Sunday, August 30, 2015

This Protea Is Prettier Than That Other Protea

 I like the very first 'Mini King' Protea flower (above) more than the very first 'Pink Ice' (below).  Personal taste, I guess.  The 'Pink Ice' bracts didn't open outwards, though I like the smear of purple-black in the center:

 I'm still leaning towards Leucospermums as favorite Proteaceae.
Lecadendrons are also fabulous...
 I'm really fortunate to be able to grow them.  So far, anyway.

Meanwhile, Agave stricta's flower progresses.  The plant has grace--too bad A. augustifolia crowded it out for so long. 

An Agave is not a Protea, but I liked the way this photo turned out.  

In the meantime,  'Mini King' slowly opens wider.

 

14 comments:

  1. must be nice to be able to do an at-home comparative analysis of protea blooms!

    ReplyDelete
  2. I liked the shape of the 'Pink Ice' buds but I agree that 'Mini-King' is more impressive in bloom. I'd like to find a spot for one even though killing my third Leucospermum has me questioning my ability to keep it alive. At least I haven't killed any Leucadendron this year (yet). Is that Leucadendron 'Blush'?

    ReplyDelete
    Replies
    1. I think it is 'Blush'. The blend of colors is exquisite, no?

      The Leucospermum on the south slope here has its own mini-sprinkler right at the roots, and continues to grow like a weed. A goodly amount of irrigation implied--will it up and drop dead of root rot? I'm watching, watching, baffled. There's a magnificent one down on the flats nearby growing and thriving in the midst of a Bermuda grass lawn. I don't know what they want.

      Delete
  3. Some great photos there! The stricta bloom is very good. Reminds me of the time I planted seeds from the flower pods on a geminiflora in bloom. So many of them took and germinated. Now I'm just playing Darwin, seeing which are the strongest.

    Congrats the bloom is here you've been waiting for. They are beautiful!

    ReplyDelete
    Replies
    1. Thank you. I think stricta produces seeds not bulbils, so I will try planting a few to see what I get. Geminiflora is a nice one--does it do well in your desert heat?

      Delete
  4. Leucadendrons are indeed fabulous. In the late 1980s I used to go to Strybing Arboretum's Cape garden and just gaze and gaze at their other-worldly silvery-ness. [L. argenteum, obv. It's only this last year, reading west coast plant blogs, that I've realized how many other species there are.]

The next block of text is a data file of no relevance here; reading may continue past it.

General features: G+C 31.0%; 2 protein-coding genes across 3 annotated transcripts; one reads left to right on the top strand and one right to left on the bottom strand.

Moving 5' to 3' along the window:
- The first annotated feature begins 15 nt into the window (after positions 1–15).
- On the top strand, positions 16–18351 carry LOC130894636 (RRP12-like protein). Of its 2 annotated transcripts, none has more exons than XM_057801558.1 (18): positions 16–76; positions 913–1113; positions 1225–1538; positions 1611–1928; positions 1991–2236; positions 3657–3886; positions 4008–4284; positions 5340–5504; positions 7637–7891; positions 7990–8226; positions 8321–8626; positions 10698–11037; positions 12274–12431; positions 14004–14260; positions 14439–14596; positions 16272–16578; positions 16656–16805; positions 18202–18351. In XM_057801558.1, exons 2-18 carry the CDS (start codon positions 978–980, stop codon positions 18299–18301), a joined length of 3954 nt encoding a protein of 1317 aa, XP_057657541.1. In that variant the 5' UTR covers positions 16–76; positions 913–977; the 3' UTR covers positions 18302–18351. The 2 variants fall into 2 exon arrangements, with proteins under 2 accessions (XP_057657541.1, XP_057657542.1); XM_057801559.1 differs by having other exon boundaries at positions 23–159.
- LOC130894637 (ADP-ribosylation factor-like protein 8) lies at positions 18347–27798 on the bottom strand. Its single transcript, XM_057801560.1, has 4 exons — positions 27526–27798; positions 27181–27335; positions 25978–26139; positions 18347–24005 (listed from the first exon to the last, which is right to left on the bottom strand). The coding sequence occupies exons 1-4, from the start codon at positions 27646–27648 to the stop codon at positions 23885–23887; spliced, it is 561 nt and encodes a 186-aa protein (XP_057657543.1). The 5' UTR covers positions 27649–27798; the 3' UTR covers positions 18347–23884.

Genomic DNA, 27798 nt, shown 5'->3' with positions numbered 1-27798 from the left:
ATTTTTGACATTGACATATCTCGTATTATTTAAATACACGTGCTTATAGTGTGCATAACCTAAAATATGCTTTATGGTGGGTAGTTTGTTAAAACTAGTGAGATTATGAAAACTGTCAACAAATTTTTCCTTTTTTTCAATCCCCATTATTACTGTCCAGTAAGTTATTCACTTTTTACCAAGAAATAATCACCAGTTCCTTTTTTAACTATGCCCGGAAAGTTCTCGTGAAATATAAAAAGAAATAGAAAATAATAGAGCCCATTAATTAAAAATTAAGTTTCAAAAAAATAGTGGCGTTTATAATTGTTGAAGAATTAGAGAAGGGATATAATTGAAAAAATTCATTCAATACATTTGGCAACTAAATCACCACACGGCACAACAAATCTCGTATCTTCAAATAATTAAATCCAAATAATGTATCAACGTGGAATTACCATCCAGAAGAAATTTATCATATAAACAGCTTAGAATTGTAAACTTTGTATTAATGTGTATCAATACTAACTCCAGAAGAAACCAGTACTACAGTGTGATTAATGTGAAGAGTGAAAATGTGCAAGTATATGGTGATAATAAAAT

ReplyDelete
    Replies
    1. They must be fabulous there, in that magical SF cool weather. The L. argenteums I see here are pretty sad. 'Pisa' has some of that silvery quality, but seems much more viable as a plant, so far.

      Delete
  5. Any protea is a pretty protea to me, love them both.

    ReplyDelete
    Replies
    1. I know I'm lucky they've actually grown here! It's a thrill, really. They are so utterly exotic and ancient, at least 10s of millions of years older than our own strange species.

      Delete
  6. All the 'Pink Ice' I've ever seen had that closed shape. Maybe it never opens wider? I still like it as I do all other proteas.

    ReplyDelete
    Replies
    1. Apparently that is what it does. The silvery-pink bracts are the best bit.

      Delete
  7. Your "Mini King" protea flower is spectacular, I love the warm colours. I also love Leucadendrons and the bright yellow Leucospermum. Sadly my Leucospermum died earlier this year, it had been growing beautifully for years, then looked as if it had been sprayed with poison and died..
    xoxoxo ♡

    ReplyDelete
    Replies
    1. Yes the warm sunset colors. I love those too. The Leucospermum, they are short-lived anyway? Root rot?

      A few dropped dead at the local garden center display garden, but they were not irrigated and recently planted--I thought that is what did them in. Here the standard advice is regular irrigation for the first two years.

      Delete

Always interested in your thoughts.

Any comments containing a link to a commercial site with the intent to promote that site will be deleted. Thank you for your understanding on this matter.